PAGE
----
If you are hiding plastic eggs outside, make sure your pooch won't accidentally find them first, or keep them well away from the hidden locations until they've all been successfully found.

Spring bulbs

Spring bulbs are dangerous for dogs
Keep your dogs away from spring bulbs, especially if they are growing in your garden

They make gardens and woodland areas look beautiful but all spring bulbs are poisonous to our pets. All spring bulbs and often what grows out of them are poisonous to pets.

If your dog likes to dig in the garden, make sure there is nothing like that growing in your borders or shrubbery.

They can give your dog an upset stomach, make them vomit, and make them very sleepy and wobbly.

People

Make sure your pooch isn't overwhelmed by people
Make sure your pooch isn't overwhelmed by people

Easter is a time when families traditionally come together (although this year due to lockdown restrictions it may be a little different than usual).

It's an exciting time in particular for children - especially with all the sugary treats and chocolate.

For some pets though, lots of guests and noisy children might be frightening and cause them to feel anxious.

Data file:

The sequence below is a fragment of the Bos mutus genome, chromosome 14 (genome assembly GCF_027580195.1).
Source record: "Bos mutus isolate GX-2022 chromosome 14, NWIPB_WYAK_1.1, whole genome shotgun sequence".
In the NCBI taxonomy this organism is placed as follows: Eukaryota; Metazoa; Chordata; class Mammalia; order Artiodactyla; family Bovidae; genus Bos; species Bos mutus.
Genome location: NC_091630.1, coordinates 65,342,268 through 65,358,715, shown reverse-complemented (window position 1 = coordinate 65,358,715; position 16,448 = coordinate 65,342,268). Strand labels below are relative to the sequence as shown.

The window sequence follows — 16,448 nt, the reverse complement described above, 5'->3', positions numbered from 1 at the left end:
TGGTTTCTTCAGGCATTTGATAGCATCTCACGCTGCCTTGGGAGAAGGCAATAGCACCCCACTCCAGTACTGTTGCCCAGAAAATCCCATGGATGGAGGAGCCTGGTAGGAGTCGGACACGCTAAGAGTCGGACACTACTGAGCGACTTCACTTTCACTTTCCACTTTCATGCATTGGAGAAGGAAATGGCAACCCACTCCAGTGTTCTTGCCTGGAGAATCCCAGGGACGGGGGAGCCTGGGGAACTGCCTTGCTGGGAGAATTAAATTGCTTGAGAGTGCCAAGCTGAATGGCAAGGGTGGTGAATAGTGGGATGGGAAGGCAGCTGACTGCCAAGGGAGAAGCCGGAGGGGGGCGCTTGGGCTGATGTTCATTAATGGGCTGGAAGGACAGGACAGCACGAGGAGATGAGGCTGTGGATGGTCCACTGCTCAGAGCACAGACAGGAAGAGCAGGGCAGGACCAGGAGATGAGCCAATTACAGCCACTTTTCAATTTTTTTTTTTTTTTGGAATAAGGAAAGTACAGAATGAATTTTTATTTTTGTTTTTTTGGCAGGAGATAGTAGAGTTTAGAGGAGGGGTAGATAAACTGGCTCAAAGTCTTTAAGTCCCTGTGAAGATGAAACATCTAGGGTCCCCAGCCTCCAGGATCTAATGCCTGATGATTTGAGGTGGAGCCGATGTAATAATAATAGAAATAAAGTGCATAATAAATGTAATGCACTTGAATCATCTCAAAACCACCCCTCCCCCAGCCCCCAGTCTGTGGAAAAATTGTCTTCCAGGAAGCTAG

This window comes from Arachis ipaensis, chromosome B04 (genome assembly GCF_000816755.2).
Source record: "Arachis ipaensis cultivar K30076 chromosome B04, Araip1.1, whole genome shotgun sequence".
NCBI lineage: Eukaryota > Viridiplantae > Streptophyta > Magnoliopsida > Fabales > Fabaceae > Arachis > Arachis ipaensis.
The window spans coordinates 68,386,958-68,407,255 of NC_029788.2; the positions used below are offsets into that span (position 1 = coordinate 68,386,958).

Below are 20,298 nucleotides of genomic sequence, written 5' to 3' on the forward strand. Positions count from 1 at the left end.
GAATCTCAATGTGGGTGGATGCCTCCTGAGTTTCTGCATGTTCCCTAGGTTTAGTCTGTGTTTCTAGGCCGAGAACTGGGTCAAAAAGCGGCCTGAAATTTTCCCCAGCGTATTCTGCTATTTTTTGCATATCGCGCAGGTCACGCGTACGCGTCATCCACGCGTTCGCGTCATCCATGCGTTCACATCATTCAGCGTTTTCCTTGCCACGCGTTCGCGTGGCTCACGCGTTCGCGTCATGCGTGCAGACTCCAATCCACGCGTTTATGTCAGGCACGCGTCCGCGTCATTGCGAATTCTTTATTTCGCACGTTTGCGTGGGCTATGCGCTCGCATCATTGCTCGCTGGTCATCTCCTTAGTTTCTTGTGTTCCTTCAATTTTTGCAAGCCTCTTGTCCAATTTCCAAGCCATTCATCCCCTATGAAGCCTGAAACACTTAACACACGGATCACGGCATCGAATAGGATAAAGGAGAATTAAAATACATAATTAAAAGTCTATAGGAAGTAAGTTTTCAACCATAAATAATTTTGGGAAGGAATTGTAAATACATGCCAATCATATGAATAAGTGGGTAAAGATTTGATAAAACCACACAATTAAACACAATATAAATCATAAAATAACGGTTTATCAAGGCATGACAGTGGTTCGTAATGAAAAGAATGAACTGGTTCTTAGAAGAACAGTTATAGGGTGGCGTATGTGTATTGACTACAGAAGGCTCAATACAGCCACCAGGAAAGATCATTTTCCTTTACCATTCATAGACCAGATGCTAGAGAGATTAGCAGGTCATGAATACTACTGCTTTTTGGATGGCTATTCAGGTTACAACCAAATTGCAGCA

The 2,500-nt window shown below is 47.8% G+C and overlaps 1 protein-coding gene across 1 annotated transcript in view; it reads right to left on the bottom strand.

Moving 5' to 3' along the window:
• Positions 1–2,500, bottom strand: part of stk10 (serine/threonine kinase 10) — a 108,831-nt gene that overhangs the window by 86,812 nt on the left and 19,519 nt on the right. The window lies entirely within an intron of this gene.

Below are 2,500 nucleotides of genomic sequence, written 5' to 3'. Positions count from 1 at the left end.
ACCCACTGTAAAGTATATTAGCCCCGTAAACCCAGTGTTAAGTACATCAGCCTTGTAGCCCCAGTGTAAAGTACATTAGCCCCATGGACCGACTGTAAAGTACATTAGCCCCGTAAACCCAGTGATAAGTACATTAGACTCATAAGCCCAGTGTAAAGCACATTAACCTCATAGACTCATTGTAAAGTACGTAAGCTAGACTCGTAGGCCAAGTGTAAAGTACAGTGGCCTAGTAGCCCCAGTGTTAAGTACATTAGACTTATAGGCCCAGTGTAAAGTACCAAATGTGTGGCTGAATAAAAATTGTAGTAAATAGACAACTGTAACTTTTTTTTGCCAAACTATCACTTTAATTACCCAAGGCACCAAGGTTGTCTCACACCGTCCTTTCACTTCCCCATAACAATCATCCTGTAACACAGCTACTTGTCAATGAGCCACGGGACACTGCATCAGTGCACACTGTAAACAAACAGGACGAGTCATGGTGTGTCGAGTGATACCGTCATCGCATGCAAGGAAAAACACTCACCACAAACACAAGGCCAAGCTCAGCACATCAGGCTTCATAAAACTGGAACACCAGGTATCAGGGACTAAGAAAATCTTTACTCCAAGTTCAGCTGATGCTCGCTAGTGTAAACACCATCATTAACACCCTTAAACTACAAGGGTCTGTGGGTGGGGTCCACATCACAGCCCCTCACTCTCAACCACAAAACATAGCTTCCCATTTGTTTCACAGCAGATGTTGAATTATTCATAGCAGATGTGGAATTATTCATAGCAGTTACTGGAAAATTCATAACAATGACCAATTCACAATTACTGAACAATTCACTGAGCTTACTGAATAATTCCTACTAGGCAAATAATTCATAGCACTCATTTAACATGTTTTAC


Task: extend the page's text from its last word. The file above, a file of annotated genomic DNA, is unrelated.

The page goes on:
Make sure they have a safe zone where they can escape if it all gets a bit too much, and keep your eye on children who might be a little boisterous.

What should I do if I think my dog has been poisoned?

If you're worried your dog has been poisoned, the main thing to do is act quickly.

Contact your vet if you know your dog has ingested something they shouldn't.

And of course, if they show any signs of being unwell, call the vet immediately, even if you don't necessarily know what might be causing it.

The Blue Cross says: "It’s a good idea to write down the details of anything you think your dog has ingested, when they ate/drank it, how much they have swallowed, and what symptoms they have been experiencing.

"If you have seen your dog eat something that they shouldn’t, don’t wait for symptoms to appear. Call your vet immediately and ask for their advice.”

By: Laura Davies

Source: https://www.mirror.co.uk/news/uk-news/easter-can-dangerous-dogs-13-23806722